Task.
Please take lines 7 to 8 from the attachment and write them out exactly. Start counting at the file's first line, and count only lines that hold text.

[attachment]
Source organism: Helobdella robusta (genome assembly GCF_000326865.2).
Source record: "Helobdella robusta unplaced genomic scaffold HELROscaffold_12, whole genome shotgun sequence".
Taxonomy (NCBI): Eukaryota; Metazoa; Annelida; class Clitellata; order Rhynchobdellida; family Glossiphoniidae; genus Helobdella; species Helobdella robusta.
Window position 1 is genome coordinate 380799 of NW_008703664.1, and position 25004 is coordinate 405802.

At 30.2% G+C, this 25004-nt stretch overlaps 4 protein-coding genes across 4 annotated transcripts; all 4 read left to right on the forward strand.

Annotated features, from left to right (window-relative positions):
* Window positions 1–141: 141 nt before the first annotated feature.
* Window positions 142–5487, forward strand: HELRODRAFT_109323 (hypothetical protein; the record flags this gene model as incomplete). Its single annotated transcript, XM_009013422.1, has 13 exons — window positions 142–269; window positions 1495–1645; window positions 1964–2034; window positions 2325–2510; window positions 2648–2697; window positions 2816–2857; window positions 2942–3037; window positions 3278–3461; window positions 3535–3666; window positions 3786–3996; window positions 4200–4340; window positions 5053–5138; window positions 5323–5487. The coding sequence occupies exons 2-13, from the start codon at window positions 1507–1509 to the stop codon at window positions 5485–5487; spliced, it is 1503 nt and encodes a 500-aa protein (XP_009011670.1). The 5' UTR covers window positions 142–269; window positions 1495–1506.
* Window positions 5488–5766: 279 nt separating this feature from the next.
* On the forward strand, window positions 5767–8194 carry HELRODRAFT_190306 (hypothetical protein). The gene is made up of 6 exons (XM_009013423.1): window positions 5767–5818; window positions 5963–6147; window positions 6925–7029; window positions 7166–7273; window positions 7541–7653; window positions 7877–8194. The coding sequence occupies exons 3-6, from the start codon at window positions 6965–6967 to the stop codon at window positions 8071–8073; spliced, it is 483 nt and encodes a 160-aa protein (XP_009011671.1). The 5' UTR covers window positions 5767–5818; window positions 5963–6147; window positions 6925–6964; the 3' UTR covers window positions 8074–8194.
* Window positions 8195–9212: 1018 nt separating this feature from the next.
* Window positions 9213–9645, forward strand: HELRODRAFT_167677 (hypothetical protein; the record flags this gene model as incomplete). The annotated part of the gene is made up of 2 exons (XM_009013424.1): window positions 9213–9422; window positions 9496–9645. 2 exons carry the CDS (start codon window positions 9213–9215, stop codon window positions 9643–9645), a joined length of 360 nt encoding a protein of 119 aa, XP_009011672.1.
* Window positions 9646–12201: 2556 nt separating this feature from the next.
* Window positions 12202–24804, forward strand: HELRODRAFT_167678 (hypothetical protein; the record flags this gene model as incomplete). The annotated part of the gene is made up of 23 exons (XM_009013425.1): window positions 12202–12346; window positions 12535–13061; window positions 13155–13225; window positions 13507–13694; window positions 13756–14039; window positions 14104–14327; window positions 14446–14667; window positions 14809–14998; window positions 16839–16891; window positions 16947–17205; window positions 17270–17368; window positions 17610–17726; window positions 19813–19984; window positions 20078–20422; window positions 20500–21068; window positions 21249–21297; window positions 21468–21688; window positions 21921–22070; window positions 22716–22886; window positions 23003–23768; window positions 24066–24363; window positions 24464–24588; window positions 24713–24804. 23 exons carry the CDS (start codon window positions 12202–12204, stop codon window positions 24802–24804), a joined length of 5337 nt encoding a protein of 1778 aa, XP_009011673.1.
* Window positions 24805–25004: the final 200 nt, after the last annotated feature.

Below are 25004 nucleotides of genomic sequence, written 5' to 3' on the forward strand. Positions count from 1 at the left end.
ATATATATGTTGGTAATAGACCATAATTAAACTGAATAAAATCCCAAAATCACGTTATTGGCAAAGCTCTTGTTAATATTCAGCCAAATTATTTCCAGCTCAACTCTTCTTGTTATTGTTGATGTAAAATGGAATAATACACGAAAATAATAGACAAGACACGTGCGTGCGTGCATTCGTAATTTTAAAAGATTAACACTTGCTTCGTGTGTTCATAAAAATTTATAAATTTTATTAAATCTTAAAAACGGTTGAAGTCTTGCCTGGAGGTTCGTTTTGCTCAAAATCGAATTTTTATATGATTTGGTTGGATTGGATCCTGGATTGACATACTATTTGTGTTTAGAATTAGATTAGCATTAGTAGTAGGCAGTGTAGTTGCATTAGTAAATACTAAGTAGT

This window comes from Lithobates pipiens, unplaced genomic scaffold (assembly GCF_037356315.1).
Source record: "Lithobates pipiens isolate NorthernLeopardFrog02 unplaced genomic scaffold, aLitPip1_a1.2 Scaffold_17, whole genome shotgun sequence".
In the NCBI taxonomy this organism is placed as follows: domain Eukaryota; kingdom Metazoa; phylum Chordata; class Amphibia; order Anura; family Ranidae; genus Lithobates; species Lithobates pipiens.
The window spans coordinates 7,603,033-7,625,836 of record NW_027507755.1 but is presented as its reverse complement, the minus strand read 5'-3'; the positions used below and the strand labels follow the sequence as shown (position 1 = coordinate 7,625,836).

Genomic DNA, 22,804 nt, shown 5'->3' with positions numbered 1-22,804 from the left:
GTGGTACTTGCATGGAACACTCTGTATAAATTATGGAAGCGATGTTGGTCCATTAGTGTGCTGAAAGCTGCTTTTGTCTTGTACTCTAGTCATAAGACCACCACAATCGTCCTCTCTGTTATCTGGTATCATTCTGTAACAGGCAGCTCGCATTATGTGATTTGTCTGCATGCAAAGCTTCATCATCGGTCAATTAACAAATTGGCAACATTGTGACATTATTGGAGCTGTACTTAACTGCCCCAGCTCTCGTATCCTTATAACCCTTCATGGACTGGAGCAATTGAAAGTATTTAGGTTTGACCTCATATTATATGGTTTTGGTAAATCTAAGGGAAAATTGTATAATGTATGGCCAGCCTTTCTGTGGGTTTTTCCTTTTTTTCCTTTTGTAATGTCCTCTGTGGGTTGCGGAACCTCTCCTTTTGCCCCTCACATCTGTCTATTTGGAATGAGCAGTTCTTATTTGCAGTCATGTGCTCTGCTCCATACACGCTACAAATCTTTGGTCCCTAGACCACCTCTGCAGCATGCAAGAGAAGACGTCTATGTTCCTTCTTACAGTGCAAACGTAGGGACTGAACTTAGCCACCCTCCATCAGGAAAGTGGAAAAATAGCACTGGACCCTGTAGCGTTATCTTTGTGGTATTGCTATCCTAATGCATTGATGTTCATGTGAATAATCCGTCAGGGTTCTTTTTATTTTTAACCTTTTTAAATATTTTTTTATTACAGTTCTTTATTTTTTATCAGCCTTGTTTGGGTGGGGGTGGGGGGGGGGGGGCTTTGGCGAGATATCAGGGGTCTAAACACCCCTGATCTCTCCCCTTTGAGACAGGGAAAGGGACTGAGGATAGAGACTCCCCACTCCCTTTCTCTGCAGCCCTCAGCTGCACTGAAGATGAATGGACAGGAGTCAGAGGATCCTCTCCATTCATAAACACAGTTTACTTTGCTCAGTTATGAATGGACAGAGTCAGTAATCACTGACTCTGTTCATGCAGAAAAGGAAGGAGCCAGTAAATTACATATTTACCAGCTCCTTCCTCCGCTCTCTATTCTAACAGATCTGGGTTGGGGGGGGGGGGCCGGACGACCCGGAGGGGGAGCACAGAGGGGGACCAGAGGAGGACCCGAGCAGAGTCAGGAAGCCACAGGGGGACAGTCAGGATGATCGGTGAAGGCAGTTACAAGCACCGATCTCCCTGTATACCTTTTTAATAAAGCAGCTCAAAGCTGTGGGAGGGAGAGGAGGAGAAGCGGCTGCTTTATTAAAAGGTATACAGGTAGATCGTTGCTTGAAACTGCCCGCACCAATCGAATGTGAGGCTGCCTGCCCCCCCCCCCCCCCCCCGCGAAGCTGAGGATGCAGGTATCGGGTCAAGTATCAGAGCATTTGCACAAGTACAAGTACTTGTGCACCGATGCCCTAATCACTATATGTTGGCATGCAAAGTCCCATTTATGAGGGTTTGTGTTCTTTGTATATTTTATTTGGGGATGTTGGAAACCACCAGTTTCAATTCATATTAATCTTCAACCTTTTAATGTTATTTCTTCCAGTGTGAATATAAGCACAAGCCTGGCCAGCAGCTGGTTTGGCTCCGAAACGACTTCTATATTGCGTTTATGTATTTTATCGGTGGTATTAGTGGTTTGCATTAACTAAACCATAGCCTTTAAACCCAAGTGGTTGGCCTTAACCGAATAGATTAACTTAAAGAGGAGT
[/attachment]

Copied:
* Window positions 1–141: 141 nt before the first annotated feature.
* Window positions 142–5487, forward strand: HELRODRAFT_109323 (hypothetical protein; the record flags this gene model as incomplete). Its single annotated transcript, XM_009013422.1, has 13 exons — window positions 142–269; window positions 1495–1645; window positions 1964–2034; window positions 2325–2510; window positions 2648–2697; window positions 2816–2857; window positions 2942–3037; window positions 3278–3461; window positions 3535–3666; window positions 3786–3996; window positions 4200–4340; window positions 5053–5138; window positions 5323–5487. The coding sequence occupies exons 2-13, from the start codon at window positions 1507–1509 to the stop codon at window positions 5485–5487; spliced, it is 1503 nt and encodes a 500-aa protein (XP_009011670.1). The 5' UTR covers window positions 142–269; window positions 1495–1506.